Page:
Republicans are deliberately trying to stymie job creation and U.S. economic growth in order to damage President Barack Obama’s reelection chances, a top Obama campaign surrogate charged Friday.
Just minutes before the Labor Department released data showing the unemployment rate falling below 8 percent for the first time in more than three years, Maryland’s Democratic governor Martin O’Malley told CNBC’s “Squawk Box” that the Republican-led Congress was engaged in “a political calculation…that if they could slow the job growth before the election, they could hurt the president’s reelection.” (Read more: JobsGrowth Rises 114,000 as Rate Slides to 7.8 Percent.)
O'Malley's broadside is not a new one, however, as other prominent Democrats have made similar suggestions. When President Obama introduced his $819 billion stimulus package in January 2009, no Congressional Republicans supported the bill. That led to frequent Democratic criticisms that the GOP was being "obstructionist".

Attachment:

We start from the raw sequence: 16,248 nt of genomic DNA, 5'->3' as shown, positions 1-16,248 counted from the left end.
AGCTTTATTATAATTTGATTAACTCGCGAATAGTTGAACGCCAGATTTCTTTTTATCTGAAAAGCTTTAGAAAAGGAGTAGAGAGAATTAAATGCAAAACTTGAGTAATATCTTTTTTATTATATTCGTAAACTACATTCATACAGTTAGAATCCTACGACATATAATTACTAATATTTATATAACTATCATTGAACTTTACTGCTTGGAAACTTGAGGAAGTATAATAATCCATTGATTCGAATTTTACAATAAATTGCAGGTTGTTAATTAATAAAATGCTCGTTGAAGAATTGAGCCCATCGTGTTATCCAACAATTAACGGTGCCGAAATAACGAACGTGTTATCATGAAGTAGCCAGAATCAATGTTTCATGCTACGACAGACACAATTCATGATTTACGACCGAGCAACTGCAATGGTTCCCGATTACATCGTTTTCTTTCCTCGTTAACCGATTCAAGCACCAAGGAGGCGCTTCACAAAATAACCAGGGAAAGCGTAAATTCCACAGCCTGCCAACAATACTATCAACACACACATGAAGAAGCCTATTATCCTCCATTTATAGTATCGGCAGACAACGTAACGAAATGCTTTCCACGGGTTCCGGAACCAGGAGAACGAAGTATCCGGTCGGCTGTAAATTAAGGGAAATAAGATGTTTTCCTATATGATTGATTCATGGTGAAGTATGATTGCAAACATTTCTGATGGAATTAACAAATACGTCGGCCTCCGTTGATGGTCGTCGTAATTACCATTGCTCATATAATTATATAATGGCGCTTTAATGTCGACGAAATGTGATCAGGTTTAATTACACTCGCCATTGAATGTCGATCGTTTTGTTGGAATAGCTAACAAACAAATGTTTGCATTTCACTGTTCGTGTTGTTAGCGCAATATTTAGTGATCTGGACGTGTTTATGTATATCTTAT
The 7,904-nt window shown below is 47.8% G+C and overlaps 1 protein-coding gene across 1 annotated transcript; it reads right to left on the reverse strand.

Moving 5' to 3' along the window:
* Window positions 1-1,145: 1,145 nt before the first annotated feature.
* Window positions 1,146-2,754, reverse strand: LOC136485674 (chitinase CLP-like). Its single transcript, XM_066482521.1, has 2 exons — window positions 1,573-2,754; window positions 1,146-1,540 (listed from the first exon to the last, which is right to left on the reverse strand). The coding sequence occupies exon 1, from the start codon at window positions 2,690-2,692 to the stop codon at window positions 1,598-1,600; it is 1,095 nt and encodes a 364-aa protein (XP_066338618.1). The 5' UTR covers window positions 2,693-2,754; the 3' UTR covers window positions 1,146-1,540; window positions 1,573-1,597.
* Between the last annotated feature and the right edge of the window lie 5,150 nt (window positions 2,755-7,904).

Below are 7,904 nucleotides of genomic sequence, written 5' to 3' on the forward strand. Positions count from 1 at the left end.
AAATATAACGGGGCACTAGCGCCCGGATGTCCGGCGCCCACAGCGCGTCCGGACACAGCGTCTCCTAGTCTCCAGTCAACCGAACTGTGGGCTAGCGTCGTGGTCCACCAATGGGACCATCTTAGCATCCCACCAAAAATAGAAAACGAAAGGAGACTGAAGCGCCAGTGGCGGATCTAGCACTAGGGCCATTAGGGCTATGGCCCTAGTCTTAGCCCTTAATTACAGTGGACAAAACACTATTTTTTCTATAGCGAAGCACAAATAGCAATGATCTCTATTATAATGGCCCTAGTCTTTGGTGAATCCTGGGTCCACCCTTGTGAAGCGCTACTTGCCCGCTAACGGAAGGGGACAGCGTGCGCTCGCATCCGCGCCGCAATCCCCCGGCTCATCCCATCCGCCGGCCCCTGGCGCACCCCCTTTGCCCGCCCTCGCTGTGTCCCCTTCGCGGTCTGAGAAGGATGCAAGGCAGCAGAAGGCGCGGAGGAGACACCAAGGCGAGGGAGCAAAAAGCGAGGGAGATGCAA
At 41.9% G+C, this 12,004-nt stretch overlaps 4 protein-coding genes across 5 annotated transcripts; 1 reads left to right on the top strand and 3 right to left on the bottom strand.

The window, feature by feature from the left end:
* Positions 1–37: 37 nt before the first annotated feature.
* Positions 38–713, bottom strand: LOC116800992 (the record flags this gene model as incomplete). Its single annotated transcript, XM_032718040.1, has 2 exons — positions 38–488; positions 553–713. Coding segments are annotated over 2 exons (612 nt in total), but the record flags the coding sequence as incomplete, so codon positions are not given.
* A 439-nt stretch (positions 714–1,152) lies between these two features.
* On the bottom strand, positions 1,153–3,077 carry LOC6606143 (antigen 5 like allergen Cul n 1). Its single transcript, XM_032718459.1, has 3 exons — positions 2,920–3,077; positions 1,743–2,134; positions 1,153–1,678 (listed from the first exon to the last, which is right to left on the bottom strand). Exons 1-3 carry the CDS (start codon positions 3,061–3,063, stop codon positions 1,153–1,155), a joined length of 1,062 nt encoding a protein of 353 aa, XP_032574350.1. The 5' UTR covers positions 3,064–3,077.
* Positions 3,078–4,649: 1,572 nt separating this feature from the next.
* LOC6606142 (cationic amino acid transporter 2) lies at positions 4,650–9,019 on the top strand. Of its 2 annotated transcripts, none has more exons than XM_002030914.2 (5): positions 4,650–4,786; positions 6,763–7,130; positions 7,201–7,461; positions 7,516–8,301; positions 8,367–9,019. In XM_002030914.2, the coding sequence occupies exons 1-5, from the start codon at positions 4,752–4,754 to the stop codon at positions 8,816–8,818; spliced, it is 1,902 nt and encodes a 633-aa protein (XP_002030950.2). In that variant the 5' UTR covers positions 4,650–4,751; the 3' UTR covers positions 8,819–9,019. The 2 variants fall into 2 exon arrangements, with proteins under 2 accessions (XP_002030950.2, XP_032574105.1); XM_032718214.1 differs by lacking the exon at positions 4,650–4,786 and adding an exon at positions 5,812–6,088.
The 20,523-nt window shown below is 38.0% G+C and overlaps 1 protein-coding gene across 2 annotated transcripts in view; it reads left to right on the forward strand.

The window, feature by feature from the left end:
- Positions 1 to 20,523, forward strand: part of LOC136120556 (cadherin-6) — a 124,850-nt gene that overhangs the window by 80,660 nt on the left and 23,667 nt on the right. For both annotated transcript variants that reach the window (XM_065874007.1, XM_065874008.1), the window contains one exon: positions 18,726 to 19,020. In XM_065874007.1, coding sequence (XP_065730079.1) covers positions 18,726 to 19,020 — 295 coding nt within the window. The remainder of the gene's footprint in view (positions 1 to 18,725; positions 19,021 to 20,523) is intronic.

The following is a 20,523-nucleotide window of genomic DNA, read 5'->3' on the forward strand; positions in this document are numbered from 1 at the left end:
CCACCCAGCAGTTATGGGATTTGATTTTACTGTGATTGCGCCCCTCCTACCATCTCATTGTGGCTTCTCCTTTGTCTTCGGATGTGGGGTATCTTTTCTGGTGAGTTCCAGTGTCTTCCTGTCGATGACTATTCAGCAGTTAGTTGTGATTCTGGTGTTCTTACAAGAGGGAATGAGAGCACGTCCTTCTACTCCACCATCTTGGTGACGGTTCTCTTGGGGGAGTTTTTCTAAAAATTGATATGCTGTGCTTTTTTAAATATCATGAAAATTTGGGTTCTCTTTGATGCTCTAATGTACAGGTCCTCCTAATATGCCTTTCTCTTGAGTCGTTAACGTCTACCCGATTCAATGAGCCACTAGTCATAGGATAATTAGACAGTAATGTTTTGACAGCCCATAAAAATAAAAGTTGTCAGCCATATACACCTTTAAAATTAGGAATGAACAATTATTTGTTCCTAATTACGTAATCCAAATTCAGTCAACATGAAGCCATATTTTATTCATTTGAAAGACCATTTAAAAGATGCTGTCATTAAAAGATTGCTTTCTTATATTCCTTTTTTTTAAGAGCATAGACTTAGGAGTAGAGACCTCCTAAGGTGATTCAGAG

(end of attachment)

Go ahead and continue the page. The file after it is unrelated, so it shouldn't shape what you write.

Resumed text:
“If you look at the several jobs bills that the president has sent to the Hill, the Republican party voted absolutely against them,” O’Malley said. “Every single time their party voted against them.”
Some observers contend the unemployment data's import is far more political than economic, coming against an increasingly acrimonious battle between Obama and his Republican challenger, Mitt Romney. Both are jockeying for position in key states, with the sluggish economy taking center stage in the campaign. (Read more: Obama Town Hall: Defending His Record on Economy, Jobs.)
When challenged on his assertion, O’Malley – head of the Democratic Governors Association and a close White House ally – insisted that President Obama has introduced a number of jobs initiatives that have not garnered GOP support.
“There is no bill [that Republicans would co-sign], because they’re trying to slow the economy before the election,” said O’Malley. “The president has shown his willingness to compromise, sometimes to a much greater degree than some would deem is prudent.”
O’Malley said while private sector jobs were being created at a healthy clip, a more “balanced approach” was needed to help preserve public sector positions, many of which were shed in the wake of the recession.